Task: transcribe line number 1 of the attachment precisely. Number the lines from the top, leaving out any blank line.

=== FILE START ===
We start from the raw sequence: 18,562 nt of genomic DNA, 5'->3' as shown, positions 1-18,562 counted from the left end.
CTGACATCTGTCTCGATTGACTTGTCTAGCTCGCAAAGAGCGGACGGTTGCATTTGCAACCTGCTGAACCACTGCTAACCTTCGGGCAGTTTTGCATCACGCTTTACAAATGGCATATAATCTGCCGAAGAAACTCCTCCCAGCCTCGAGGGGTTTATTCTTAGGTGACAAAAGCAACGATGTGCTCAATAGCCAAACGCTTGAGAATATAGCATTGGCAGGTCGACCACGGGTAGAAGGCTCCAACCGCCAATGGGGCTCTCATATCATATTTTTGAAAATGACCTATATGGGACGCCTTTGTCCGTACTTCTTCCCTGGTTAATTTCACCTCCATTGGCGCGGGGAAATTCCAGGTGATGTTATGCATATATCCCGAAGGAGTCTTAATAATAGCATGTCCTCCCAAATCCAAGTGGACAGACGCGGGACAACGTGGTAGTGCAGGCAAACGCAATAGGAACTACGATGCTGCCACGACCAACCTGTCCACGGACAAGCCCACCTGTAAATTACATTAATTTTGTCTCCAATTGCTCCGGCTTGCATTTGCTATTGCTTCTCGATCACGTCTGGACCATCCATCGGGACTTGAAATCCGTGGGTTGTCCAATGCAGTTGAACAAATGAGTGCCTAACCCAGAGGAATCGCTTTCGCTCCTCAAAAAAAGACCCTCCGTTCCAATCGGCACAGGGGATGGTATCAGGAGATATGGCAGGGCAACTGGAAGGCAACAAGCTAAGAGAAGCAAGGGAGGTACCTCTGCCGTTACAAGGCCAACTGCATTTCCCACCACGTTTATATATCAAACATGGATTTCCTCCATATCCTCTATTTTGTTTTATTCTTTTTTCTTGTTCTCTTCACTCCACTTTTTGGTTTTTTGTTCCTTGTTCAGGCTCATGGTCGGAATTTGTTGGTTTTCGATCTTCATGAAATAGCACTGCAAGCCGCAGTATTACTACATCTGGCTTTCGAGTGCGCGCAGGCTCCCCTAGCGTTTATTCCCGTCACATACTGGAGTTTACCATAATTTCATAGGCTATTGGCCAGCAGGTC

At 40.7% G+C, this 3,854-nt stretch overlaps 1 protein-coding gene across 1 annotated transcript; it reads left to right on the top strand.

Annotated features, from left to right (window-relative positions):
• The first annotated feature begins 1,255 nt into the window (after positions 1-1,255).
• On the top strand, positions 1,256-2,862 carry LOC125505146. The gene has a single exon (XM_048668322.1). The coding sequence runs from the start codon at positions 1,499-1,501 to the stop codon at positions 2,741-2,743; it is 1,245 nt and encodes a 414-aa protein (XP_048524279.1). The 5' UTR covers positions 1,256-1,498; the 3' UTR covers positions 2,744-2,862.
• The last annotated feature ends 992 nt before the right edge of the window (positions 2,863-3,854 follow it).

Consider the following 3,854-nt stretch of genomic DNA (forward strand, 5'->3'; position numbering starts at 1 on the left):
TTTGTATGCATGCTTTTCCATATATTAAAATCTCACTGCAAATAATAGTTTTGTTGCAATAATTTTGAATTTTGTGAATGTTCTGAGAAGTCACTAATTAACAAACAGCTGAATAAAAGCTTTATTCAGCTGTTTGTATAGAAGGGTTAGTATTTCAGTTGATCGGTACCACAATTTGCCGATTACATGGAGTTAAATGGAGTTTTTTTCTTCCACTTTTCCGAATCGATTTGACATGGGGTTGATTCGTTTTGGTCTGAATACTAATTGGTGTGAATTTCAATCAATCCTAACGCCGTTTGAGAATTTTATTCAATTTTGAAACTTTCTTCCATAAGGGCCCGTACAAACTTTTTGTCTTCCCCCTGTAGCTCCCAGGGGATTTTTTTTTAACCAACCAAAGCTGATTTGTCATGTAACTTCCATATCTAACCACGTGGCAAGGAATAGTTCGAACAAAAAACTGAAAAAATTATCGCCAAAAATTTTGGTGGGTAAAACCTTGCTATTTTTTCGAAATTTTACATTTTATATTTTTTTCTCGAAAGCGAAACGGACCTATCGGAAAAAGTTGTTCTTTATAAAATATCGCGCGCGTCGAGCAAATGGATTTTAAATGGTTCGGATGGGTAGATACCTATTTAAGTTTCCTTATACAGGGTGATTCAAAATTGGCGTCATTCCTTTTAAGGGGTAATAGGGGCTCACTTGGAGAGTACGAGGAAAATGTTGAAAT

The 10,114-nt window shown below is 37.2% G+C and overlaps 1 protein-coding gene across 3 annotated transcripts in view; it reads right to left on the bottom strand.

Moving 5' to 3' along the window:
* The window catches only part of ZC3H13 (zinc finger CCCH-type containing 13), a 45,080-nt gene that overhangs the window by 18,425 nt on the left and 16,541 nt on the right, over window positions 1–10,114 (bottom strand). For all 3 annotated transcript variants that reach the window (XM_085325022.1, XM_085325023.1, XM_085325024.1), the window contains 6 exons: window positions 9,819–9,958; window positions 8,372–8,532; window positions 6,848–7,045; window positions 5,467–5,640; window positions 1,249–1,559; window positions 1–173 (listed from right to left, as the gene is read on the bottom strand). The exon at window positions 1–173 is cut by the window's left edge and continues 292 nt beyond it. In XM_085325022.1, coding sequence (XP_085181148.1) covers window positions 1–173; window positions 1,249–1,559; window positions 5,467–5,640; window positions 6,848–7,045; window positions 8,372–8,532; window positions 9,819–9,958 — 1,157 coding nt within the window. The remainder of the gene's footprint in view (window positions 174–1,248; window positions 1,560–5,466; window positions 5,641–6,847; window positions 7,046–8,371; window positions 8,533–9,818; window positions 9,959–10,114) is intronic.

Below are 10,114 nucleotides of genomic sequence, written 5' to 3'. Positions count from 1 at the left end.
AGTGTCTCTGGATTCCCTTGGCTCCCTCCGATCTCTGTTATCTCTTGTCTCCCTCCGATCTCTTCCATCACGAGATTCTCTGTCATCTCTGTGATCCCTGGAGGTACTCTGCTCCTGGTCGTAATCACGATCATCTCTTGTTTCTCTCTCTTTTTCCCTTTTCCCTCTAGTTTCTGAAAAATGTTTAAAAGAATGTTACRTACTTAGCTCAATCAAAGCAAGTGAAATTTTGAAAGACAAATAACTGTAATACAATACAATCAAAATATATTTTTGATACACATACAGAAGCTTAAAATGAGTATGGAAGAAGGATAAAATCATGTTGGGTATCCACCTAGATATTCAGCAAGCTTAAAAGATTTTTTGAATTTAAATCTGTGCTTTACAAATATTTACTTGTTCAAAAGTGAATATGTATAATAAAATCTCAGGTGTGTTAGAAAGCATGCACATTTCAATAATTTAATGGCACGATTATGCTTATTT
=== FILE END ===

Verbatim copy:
We start from the raw sequence: 18,562 nt of genomic DNA, 5'->3' as shown, positions 1-18,562 counted from the left end.